The Daily Star
---- — Bomb blasts kill 30 in Baghdad
BAGHDAD (AP) — Bomb blasts tore through two Baghdad neighborhoods Wednesday evening, killing at least 30 people including several members of a wedding party, and extending a relentless wave of bloodshed roiling Iraq.
The attacks come as the country is experiencing its most sustained bout of violence since the 2011 U.S. military withdrawal. More than 500 people have been killed since the start of May.
Mobs spread fear in Myanmar
LASHIO, Myanmar (AP) — It was a terrifying sight: hundreds of angry, armed men on motorcycles advancing up a dusty street with no one to stop them.
Shouting at the top of their lungs, clutching machetes and iron pipes and long bamboo poles, they thrust their fists repeatedly into the air.
The object of their rage: Myanmar’s embattled minority Muslim community.
Residents gaping at the spectacle backed away as the Buddhist mob passed.
Worried business owners turned away customers and retreated indoors. And three armed soldiers standing in green fatigues on a corner watched quietly, doing nothing despite an emergency government ordinance banning groups of more than five from gathering.
Within a few hours on Wednesday, at least one person was dead and four injured as this region of Myanmar became the latest to fall prey to the country’s swelling tide of anti-Muslim unrest.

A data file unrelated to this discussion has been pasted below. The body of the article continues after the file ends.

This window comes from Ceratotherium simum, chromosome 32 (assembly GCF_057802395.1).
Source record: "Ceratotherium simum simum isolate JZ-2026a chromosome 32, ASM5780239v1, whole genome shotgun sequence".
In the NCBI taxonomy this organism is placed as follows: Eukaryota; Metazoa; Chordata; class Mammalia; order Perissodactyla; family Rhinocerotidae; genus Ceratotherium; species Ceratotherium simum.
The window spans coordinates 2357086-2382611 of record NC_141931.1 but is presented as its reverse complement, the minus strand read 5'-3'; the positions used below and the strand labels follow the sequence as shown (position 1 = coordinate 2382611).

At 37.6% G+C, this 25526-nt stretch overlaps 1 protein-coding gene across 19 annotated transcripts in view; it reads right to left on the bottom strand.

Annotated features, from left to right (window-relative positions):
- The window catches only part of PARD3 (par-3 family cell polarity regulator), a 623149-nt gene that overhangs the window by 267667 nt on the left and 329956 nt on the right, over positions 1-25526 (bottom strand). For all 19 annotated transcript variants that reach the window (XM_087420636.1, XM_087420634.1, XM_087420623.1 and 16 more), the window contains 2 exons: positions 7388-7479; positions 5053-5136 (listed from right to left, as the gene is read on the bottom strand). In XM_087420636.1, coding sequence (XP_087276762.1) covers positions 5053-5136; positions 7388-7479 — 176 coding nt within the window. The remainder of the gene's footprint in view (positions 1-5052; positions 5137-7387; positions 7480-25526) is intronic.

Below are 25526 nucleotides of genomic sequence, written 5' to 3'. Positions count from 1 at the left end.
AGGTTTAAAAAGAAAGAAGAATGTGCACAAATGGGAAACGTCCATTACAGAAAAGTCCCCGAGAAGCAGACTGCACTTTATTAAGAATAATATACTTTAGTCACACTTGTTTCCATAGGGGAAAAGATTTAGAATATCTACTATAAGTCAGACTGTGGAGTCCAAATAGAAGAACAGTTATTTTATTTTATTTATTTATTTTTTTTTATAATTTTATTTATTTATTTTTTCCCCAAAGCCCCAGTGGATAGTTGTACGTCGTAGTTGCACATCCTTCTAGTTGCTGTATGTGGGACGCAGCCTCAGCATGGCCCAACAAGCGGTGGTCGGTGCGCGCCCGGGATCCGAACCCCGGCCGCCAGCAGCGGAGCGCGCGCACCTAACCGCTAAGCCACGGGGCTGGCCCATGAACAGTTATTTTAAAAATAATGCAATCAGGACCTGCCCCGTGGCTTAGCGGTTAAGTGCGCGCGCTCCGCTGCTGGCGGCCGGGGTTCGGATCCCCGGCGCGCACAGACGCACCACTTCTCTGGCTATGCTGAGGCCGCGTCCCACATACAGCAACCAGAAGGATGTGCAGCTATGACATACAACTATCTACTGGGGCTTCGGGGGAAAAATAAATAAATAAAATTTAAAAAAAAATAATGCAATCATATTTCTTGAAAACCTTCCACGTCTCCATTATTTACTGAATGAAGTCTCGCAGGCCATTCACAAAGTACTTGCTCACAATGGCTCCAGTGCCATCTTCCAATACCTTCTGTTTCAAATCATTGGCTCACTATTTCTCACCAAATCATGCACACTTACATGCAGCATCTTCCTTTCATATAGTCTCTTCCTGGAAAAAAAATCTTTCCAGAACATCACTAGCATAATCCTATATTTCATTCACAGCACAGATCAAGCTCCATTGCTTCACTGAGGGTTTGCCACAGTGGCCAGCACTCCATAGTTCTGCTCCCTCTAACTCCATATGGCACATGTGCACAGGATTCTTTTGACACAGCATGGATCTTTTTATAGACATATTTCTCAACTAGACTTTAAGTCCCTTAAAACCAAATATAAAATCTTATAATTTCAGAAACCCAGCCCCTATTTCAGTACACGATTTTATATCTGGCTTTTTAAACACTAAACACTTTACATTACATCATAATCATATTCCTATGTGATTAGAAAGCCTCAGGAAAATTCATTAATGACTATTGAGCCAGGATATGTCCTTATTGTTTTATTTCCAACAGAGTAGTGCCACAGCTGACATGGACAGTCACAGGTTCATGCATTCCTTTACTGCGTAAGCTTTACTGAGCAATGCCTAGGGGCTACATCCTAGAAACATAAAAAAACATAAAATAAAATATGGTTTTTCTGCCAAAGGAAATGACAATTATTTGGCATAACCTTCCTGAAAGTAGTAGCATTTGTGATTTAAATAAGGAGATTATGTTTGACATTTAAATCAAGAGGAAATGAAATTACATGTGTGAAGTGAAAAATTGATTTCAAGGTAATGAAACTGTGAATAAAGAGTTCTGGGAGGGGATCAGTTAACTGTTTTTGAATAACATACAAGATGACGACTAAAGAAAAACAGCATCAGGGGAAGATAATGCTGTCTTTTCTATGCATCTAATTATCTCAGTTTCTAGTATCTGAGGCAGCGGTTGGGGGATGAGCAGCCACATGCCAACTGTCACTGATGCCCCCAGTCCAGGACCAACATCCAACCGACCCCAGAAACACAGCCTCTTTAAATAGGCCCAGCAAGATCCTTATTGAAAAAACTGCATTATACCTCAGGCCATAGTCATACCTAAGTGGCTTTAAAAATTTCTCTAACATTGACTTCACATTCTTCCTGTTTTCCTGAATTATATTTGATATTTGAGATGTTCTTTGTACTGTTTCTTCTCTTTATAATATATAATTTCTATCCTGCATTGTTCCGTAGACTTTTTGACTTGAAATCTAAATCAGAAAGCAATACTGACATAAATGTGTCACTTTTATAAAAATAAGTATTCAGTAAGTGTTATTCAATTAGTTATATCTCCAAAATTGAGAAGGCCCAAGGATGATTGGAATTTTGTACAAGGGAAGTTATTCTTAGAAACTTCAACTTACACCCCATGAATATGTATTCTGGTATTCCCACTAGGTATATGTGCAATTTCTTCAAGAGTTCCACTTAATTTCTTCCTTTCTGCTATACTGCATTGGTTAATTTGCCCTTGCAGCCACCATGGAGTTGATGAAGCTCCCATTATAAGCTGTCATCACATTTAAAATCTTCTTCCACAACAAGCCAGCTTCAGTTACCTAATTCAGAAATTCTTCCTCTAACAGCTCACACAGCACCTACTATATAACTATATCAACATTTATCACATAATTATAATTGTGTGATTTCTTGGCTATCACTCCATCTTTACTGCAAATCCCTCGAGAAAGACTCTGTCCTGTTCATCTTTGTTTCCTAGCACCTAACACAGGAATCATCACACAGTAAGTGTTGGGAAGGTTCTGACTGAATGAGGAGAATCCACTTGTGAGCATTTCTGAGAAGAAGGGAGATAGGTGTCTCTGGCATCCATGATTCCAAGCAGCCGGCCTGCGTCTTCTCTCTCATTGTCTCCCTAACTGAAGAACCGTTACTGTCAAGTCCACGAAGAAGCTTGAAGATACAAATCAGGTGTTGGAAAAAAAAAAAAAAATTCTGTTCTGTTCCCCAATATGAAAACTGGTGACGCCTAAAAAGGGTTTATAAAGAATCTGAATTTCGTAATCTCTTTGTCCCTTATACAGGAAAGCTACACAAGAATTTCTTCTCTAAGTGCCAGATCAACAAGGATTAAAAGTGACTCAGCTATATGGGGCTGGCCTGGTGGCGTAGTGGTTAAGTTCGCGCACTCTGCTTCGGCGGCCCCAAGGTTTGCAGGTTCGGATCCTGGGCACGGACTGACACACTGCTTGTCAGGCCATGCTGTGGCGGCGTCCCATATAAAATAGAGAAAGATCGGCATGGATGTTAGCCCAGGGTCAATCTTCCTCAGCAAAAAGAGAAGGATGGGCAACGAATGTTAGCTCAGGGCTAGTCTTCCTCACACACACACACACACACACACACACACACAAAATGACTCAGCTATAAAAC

Terror remains despite gang truce
ILOPANGO, El Salvador (AP) — Young men come around once a week to collect $20 from store owner Carlos Tevez, the “tax” he pays to continue operating his business and to keep his family safe.
The routine hasn’t changed, despite a truce between Salvadoran street gangs that officials say has caused a dramatic drop in killings in the country.
While there may be more peace for gang members, average Salvadorans such as Tevez still live under a reign of terror. It’s a cautionary example for people in neighboring Honduras, where a similar truce was announced on Tuesday.
“They still come to collect rent, demand things without paying,” said Tevez, who runs a small convenience store in the town outside of the capital of San Salvador. “All of a sudden they’ve started asking for rice, beans, whatever they feel like. If I don’t give it to them, they will kill me.”
Officials say murders have dropped 52 percent in El Salvador, where an average of 14 people a day were killed before the March 2012 truce. The same gangs announced a similar agreement on Tuesday in Honduras, where an estimated 20 people die daily in what is called the most dangerous country in the world. The experience of their neighbors gives Hondurans little hope that their everyday lives will suddenly change.